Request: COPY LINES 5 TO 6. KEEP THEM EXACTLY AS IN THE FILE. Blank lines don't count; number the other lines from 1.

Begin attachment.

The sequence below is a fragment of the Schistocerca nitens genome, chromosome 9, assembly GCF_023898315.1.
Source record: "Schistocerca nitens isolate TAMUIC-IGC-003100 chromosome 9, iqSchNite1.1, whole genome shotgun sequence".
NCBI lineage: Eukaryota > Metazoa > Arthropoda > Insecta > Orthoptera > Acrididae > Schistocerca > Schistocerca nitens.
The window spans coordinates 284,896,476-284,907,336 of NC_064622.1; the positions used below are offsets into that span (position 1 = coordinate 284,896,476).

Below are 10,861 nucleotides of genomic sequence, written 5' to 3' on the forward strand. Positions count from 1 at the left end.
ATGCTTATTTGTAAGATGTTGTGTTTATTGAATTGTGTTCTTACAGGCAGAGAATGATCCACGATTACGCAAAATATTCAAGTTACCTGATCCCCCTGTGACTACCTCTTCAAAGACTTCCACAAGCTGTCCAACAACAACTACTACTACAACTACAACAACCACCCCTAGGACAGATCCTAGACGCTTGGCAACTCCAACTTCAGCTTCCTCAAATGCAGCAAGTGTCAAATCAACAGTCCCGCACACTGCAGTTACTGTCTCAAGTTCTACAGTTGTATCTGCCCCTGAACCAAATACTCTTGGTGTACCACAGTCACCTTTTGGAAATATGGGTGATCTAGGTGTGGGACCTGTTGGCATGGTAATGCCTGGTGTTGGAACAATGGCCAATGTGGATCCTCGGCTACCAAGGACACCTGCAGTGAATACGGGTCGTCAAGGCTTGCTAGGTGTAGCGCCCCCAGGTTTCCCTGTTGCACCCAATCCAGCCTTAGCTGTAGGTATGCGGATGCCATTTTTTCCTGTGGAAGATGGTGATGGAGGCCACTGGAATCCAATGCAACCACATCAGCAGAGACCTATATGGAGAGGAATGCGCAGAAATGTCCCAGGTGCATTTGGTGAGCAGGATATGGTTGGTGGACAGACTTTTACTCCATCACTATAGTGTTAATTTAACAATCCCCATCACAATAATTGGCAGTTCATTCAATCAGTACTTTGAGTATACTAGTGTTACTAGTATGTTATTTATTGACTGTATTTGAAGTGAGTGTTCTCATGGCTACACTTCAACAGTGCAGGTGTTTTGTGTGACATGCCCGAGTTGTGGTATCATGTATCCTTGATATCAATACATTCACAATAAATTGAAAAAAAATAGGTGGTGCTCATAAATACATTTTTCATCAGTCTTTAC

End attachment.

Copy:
Below are 10,861 nucleotides of genomic sequence, written 5' to 3' on the forward strand. Positions count from 1 at the left end.
ATGCTTATTTGTAAGATGTTGTGTTTATTGAATTGTGTTCTTACAGGCAGAGAATGATCCACGATTACGCAAAATATTCAAGTTACCTGATCCCCCTGTGACTACCTCTTCAAAGACTTCCACAAGCTGTCCAACAACAACTACTACTACAACTACAACAACCACCCCTAGGACAGATCCTAGACGCTTGGCAACTCCAACTTCAGCTTCCTCAAATGCAGCAAGTGTCAAATCAACAGTCCCGCACACTGCAGTTACTGTCTCAAGTTCTACAGTTGTATCTGCCCCTGAACCAAATACTCTTGGTGTACCACAGTCACCTTTTGGAAATATGGGTGATCTAGGTGTGGGACCTGTTGGCATGGTAATGCCTGGTGTTGGAACAATGGCCAATGTGGATCCTCGGCTACCAAGGACACCTGCAGTGAATACGGGTCGTCAAGGCTTGCTAGGTGTAGCGCCCCCAGGTTTCCCTGTTGCACCCAATCCAGCCTTAGCTGTAGGTATGCGGATGCCATTTTTTCCTGTGGAAGATGGTGATGGAGGCCACTGGAATCCAATGCAACCACATCAGCAGAGACCTATATGGAGAGGAATGCGCAGAAATGTCCCAGGTGCATTTGGTGAGCAGGATATGGTTGGTGGACAGACTTTTACTCCATCACTATAGTGTTAATTTAACAATCCCCATCACAATAATTGGCAGTTCATTCAATCAGTACTTTGAGTATACTAGTGTTACTAGTATGTTATTTATTGACTGTATTTGAAGTGAGTGTTCTCATGGCTACACTTCAACAGTGCAGGTGTTTTGTGTGACATGCCCGAGTTGTGGTATCATGTATCCTTGATATCAATACATTCACAATAAATTGAAAAAAAATAGGTGGTGCTCATAAATACATTTTTCATCAGTCTTTAC